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steven36 posted a topic in General NewsVerizon says the archivists it has blocked breached its terms of service. Verizon, which bought Yahoo In 2017, has suspended email addresses of archivists who are trying to preserve 20 years of content that will be deleted permanently in a few weeks. As Verizon announced in October, the company intends to wipe all content from Yahoo Groups. As of December 14, all previously posted content on the site will be permanently removed. The mass deletion includes files, polls, links, photos, folders, database, calendar, attachments, conversations, email updates, message digests, and message histories that was uploaded to Yahoo servers since pre-Google 1990s. Verizon planned to allow users to download their own data from the site's privacy dashboard, but apparently it has a problem with the work of The Archive Team who wants to save content to upload it to the non-profit Internet Archive, which runs the popular Wayback Machine site. "Yahoo banned all the email addresses that the Archive Team volunteers had been using to join Yahoo Groups in order to download data," reported the Yahoo Groups Archive Team. "Verizon has also made it impossible for the Archive Team to continue using semi-automated scripts to join Yahoo Groups – which means each group must be rejoined one by one, an impossible task (redo the work of the past four weeks over the next 10 days)." News of the apparently aggressive move from Verizon was first reported on boingboing.net. The Yahoo Groups Archive Team argues that it is facing a near total "80% loss of data" because Verizon is blocking the team members' email accounts. The Yahoo Groups site isn't widely used today but it was in the past. The size of the archive that the group is trying to save is substantial and the group had saved about 1.8 billion messages as of late 2018. According to the Archive Team: "As of 2019-10-16 the directory lists 5,619,351 groups. 2,752,112 of them have been discovered. 1,483,853 (54%) have public message archives with an estimated number of 2.1 billion messages (1,389 messages per group on average so far). 1.8 billion messages (86%) have been archived as of 2018-10-28." Verizon has issued a statement to the group supporting the Archive Team, telling concerned archivists that "the resources needed to maintain historical content from Yahoo Groups pages is cost-prohibitive, as they're largely unused". The telecoms giant also said the people booted from the service had violated its terms of service and suggested the number of users affected was small. "Regarding the 128 people who joined Yahoo Groups with the goal to archive them – are those people from Archiveteam.org? If so, their actions violated our Terms of Service. Because of this violation, we are unable reauthorize them," Verizon said. "Also, moderators of Groups can ban users if they violate their Groups' terms, so previously banned members will be unable to download content from that Group. If you can send the user information, we can investigate the cause of lack of access." Additionally, Verizon mentioned that the email functionality of the platform will still continue to work, at least for members who haven't been expelled. "While users will no longer be able to post or upload content to the site, the email functionality exists. If you are having issues with this feature, please reach out to [email protected] and we will work to fix the problem with any delay," the Verizon spokesperson wrote. ZDNet has contacted Verizon for comment and will update the story if it responds. Source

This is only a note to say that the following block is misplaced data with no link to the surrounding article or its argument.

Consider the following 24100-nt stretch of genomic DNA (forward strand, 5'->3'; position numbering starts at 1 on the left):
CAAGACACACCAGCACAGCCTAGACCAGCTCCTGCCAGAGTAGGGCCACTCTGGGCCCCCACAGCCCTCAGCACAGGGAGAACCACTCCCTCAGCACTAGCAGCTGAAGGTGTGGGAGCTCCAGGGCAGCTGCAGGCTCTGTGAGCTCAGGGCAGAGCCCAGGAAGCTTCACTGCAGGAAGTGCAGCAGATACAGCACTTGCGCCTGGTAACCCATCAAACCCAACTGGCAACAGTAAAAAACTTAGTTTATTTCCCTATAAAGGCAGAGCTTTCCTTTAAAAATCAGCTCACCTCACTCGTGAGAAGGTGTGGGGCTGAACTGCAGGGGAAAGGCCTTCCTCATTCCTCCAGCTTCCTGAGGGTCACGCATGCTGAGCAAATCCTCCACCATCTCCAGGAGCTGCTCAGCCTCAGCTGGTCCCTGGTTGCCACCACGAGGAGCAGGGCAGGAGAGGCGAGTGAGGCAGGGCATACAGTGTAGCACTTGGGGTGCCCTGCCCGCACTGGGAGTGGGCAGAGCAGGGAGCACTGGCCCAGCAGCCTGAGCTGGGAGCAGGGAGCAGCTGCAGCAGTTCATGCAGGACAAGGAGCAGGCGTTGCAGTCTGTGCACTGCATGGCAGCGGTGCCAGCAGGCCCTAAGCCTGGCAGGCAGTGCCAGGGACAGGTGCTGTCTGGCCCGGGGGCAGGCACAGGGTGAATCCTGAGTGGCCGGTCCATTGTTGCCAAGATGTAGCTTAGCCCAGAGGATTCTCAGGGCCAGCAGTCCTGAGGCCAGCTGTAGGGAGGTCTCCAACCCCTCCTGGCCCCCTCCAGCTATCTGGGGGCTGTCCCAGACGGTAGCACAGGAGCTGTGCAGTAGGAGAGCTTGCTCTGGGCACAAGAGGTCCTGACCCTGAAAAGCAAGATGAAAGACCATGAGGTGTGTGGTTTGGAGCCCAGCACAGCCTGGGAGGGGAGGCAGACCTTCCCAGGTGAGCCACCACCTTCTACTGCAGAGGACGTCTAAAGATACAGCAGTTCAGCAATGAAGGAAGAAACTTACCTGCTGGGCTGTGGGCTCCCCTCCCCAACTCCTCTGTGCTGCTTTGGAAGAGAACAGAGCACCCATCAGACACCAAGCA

steven36 posted a topic in Technology NewsAfter nearly 20 years, it's time to say goodbye to venerable messageboard Yahoo! is finally killing off Groups at the end of this year, after having launched it almost two decades ago. Once a bustling corner of the internet for netizens to advertise items, share information, or socialize with one another, Yahoo! Groups is now a husk of its former self, overtaken by the likes of Reddit, Facebook, and Twitter. Yahoo!, now owned by Verizon, began winding down Yahoo! Groups this time last year when it stopped users from posting new content on the one-time internet super-forum, and then deleted all of its pages. People were invited to continue following their special interest groups via email. Essentially, Yahoo! Groups became just a glorified mailing-list provider. As of Monday this week, no new lists, er, groups can be created on the site. The final nail in the coffin will come in mid-December, when the plug is pulled on groups.yahoo.com, and no more mail will be exchanged via the service. “We’re shutting down the Yahoo! Groups website on December 15, 2020 and members will no longer be able to send or receive emails from Yahoo! Groups,” the site said in a statement. It recommends groups start afresh on other platforms, such as Facebook Groups, Google Groups, or Groups.io. Admins can fetch a list of their users from the "Management | Manage members" page, opening the "Actions menu," and hitting "Export." “Yahoo! Groups has seen a steady decline in usage over the last several years," the biz observed. "Over that same period, we’ve witnessed unprecedented levels of engagement across our properties as customers seek out premium, trustworthy content. While these decisions are never easy, we must sometimes make difficult decisions regarding products that no longer fit our long-term strategy as we hone our focus on other areas of the business.” Launched in 2001, Yahoo! Groups was largely unmoderated. Some boards were public, while others were private and could only be accessed by members, who were invited to join. While this led to some ugly online scenes, the system largely worked, and some will miss the passing of such an iconic part of early internet history. Then again, we're getting on fine without Alta Vista. Source